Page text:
The Benefits of Short Iterations
The Benefits of Short Iterations, or Why Time is Like Closet Space
I’ve always used the maxim that time is like closet space – the more you have, the more you fill it up with stuff! (I recently moved to a smaller space and experienced this personally.) Something similar tends to happen with longer iterations – if you know you have 3 or more weeks to complete something, it’s easy to let the planned scope of the iteration creep up –“while we’re at it, why don’t we also do…”
When you have a short amount of time, you are more likely to focus on the planned work and not let additional scope creep in. With my smaller closets, when I buy something new, I have to get rid of something to fit it in! Another maxim is that work expands to fill the available time. I’ve noticed that teams working in 3 or 4-week iterations tend to be pretty relaxed in the first week or so, then start picking up speed as the deadline gets nearer.
During 2 week iterations, there is usually more urgency and more focus since the end is always looming. Other benefits of short iterations (2 weeks or less):
- Making sure you’re on the right track. Short iterations mean more opportunities for customer feedback on the user stories you have completed. When there is a lot of uncertainty, getting feedback, realizing you went down the wrong track, and having to change what you built is a lot less painful if you spent only a couple of weeks on it.
- Short iterations make iteration planning easier, especially in environments where people work on multiple projects. It’s much easier to get a good sense of a team member’s availability over the next one to two weeks and get a commitment during that time frame than it is to figure out team availability over the next month or six weeks. In the 2-week iteration capacity table below, we can tell that we won’t have much time from John and Keith. If we plan to implement a user story that needs their skills, we might want to pick a different story and wait until they come back from vacation to do the other one. Since Paul and Mick are only partially allocated to this project, maybe the team can get some more of their time over the next two weeks to make up for John and Keith being gone.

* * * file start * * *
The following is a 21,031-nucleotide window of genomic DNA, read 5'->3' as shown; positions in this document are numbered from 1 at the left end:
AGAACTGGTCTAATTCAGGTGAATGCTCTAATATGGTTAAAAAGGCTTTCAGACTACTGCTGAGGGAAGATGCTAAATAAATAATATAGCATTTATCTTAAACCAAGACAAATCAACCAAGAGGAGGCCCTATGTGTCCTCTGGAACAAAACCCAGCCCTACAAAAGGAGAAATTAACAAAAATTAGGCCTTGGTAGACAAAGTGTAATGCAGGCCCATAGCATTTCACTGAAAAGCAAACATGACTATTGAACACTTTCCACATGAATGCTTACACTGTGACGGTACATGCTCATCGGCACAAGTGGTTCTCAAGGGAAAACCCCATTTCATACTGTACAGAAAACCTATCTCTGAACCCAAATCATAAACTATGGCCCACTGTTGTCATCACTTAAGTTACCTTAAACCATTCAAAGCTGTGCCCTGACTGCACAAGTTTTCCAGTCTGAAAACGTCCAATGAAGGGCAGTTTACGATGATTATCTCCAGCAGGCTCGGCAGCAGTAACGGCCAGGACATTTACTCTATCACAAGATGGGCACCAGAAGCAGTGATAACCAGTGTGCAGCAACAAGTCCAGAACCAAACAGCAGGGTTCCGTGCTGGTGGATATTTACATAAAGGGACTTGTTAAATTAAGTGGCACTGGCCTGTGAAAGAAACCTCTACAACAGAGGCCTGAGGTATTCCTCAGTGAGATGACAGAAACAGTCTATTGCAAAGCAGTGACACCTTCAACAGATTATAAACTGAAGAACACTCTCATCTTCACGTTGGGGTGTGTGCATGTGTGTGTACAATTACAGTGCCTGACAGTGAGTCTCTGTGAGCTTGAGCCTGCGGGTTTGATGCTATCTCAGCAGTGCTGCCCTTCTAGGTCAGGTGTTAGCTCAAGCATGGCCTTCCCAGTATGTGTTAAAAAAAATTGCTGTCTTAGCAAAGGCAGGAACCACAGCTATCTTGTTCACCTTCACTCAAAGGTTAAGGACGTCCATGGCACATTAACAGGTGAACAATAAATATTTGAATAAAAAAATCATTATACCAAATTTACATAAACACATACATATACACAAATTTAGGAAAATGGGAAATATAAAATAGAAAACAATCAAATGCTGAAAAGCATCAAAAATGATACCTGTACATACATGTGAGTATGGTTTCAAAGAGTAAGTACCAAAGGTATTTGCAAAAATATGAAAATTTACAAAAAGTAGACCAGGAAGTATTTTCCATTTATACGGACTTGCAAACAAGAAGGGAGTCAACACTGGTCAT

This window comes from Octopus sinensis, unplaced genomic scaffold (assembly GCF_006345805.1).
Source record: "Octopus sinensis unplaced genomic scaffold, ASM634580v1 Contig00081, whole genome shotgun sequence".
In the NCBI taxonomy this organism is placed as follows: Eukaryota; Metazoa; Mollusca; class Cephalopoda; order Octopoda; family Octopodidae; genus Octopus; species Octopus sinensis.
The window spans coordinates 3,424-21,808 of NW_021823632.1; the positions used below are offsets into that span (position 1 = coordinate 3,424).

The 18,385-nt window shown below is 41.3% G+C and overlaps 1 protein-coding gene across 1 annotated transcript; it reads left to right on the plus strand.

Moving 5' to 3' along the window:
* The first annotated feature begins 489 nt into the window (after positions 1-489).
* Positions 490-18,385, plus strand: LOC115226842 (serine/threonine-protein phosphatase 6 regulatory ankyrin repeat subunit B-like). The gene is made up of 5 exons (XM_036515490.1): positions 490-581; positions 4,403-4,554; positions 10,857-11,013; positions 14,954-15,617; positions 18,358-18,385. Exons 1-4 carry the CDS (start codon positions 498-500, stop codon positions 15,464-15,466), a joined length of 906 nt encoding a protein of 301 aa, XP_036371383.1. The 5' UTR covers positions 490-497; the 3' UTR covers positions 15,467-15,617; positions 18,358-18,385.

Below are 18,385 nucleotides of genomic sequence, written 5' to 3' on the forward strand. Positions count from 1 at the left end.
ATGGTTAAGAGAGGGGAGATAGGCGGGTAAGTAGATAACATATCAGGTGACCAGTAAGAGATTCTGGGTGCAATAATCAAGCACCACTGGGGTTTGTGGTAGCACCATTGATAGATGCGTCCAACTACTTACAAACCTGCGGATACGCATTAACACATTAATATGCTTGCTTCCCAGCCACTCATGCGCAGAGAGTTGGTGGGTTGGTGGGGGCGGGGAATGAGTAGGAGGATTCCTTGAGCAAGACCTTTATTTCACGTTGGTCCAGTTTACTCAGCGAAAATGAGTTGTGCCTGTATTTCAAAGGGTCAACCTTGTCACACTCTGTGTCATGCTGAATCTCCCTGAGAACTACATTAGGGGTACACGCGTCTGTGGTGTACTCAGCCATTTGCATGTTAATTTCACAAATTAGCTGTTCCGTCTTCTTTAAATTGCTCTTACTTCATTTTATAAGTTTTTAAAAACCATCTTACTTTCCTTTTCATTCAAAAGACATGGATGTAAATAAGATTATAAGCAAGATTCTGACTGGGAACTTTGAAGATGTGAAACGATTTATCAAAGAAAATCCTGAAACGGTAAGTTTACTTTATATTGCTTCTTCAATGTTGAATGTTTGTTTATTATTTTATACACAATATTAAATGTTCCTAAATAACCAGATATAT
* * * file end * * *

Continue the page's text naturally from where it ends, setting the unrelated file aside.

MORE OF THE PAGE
- Longer iterations tend to involve larger user stories, while short iterations tend to focus on several small stories. From a throughput standpoint, doing several small stories allows team members to work on different aspects of the stories simultaneously, or switch to a different story if they get stuck. With larger stories, the work can often be more linear and not allowing for as much flexibility. Smaller stories are also easier to break down into small tasks that are easier to estimate accurately than larger stories and tasks.
To learn more on this topic and other Agile Techniques, check out this survey from VersionOne software. For short iterations, it is very important for stories to be ready in order for the team to make the most of the available time, but that’s a subject for another blog post!
Marsha is a senior instructor and consultant for Watermark Learning, and has more than thirty years of experience in the software, technology, telecommunications, and Internet business sectors. She has numerous accomplishments in Agile methods, project management, business analysis, software development, methodology development, process improvement, and courseware development and training.
She is a Certified Scrum Master and Professional, a Certified BA Professional, and a Certified PM Professional. She is also a contributor to the IIBA’s Agile Extension to the BABOK, and the agile perspective in version 3.0 of the BABOK.